- Bailey, Margaret Emerson
G. P. Putnam's Sons, New York, 1931, Quarter Cloth, , First Edition, Very Good
73 pp. Some rubbing on corners, lettering on spine fading. else very nice. Signed by the author on FFEP, New Canaan, October 1931. Frontis a pleasant drawing of a barn in winter by Bailey. Betrayed perhaps by a now overly tongued title, the poetry is crisp and musical, as in 'Dead Language': 'Romance now is a dead language / We spoke long ago. / Since it has become archaic, / Let us use it so / That the lovely words seem coolings / From a lava flow, / Each averted like the profile / Of a cameo.' Or sealed with wit as in 'Irony': 'Poe stayed in Providence; / Forth he went / Friendless and destitute, / Improvident.'
“WHEN FROM THE TENSE CHORDS OF THAT MIGHTY LYRE.”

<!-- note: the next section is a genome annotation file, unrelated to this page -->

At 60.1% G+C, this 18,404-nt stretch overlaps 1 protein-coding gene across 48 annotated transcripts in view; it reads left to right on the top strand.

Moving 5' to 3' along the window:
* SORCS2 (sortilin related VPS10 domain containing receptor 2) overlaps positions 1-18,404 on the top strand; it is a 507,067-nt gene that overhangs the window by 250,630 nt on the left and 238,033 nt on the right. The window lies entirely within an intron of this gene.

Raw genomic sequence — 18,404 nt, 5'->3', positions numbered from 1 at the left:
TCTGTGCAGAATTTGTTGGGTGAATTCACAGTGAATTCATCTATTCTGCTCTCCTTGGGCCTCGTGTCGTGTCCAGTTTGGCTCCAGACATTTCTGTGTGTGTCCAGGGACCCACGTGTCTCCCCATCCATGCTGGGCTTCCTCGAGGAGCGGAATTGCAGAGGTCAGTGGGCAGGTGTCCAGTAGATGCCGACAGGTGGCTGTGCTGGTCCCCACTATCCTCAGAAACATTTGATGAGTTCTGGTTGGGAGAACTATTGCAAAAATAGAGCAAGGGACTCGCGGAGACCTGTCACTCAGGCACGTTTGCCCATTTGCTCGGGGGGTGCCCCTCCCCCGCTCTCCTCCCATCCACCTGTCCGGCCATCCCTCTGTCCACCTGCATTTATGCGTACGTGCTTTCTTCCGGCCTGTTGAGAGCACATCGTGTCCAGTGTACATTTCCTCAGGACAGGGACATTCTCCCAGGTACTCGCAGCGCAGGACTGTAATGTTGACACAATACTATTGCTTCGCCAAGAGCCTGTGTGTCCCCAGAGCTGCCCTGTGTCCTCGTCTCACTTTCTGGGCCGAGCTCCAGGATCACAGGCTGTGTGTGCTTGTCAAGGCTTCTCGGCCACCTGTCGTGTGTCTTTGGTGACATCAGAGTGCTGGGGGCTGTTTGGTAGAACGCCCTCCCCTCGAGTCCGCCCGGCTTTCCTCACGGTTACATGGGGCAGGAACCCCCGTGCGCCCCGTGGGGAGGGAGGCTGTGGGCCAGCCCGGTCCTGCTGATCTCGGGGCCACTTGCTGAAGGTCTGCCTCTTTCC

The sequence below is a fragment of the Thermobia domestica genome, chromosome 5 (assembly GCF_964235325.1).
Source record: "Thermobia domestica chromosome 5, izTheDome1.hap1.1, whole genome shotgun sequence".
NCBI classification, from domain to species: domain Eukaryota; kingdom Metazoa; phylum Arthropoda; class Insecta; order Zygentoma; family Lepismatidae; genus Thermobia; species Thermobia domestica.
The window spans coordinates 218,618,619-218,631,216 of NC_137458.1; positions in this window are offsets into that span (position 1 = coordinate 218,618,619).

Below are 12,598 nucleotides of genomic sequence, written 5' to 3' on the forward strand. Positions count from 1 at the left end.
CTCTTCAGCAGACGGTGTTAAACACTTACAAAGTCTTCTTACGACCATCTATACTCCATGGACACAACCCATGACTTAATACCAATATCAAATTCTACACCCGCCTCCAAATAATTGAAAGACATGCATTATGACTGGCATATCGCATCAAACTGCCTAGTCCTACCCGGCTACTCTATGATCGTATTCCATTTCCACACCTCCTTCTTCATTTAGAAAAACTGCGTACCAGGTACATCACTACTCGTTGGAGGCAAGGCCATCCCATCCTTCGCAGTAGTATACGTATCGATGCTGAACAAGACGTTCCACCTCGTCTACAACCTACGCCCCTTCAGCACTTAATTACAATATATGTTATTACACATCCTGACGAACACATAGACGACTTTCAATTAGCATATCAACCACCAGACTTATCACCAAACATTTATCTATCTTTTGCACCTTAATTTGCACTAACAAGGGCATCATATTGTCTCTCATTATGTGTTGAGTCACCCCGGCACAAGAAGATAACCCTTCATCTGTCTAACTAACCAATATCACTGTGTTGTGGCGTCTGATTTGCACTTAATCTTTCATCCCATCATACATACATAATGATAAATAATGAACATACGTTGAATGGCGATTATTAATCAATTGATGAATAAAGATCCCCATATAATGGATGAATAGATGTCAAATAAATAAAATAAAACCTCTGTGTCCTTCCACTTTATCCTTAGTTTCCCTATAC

I WHEN from the tense chords of that mighty lyre The Master’s hand, relaxing, falls away, And those rich strings are silent for all time, Then shall Love pine, and Passion lack her fire, And Faith seem voiceless. Man to man shall say, “Dead is the last of England’s Lords of Rhyme.” II Yet — stay! there’s one, a later-laureled brow, With purple blood of poets in his veins; Him has the Muse claimed; him might Marlowe own; Greek Sappho’s son!—men’s praises seek him now. Happy the realm where one such voice remains! His the dropt wreath and the unenvied throne. III The wreath the world gives, not the mimic wreath That chance might make the gift of king or queen. 0finder of undreamed-of harmonies! Since Shelley’s lips were hushed by envious Death, What lyric voice so sweet as this has been Blown to us on the winds from over seas?Thomas Bailey Aldrich [1836–1907]